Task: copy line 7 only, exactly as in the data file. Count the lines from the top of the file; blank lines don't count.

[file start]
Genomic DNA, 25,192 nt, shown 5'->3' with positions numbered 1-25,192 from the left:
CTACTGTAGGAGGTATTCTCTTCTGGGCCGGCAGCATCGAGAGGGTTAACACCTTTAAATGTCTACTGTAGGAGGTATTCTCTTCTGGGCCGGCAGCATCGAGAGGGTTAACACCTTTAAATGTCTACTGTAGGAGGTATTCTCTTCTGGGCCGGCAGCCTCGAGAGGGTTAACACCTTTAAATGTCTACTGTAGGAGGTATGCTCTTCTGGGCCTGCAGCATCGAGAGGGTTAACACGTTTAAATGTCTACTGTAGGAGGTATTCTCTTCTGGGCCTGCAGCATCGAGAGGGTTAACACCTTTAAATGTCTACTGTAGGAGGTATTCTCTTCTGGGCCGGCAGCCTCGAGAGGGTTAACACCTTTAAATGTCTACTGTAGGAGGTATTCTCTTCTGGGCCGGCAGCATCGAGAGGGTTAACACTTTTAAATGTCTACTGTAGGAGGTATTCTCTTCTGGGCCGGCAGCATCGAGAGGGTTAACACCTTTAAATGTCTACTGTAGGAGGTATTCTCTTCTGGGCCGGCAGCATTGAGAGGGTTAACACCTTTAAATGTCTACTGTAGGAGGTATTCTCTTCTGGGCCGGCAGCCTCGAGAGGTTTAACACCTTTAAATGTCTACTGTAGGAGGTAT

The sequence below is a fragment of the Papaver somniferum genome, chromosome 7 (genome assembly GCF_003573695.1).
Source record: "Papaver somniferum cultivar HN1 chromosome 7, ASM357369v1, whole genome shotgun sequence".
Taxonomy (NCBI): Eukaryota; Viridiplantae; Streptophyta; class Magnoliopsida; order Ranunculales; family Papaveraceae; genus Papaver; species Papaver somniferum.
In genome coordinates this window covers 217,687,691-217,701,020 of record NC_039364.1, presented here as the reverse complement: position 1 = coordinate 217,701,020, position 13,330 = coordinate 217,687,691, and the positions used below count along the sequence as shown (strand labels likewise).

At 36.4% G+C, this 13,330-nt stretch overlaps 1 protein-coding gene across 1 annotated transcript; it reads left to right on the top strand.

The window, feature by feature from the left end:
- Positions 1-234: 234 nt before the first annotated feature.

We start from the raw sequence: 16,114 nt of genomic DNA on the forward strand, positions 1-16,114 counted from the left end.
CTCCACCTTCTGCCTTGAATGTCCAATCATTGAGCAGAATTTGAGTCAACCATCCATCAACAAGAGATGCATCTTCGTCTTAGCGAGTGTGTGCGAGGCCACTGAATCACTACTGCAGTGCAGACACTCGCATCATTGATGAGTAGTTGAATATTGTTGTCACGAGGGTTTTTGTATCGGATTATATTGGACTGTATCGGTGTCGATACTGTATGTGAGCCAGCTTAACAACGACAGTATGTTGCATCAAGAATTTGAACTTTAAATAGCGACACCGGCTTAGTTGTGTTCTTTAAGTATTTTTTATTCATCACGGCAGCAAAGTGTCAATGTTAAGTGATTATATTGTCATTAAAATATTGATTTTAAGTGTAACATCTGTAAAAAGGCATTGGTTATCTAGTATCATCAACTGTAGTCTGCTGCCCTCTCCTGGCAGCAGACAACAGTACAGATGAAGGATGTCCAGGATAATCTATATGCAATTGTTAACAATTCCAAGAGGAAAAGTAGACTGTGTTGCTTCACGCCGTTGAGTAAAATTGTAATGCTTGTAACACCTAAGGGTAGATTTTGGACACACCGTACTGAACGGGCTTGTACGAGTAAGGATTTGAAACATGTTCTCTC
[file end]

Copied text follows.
At 36.4% G+C, this 13,330-nt stretch overlaps 1 protein-coding gene across 1 annotated transcript; it reads left to right on the top strand.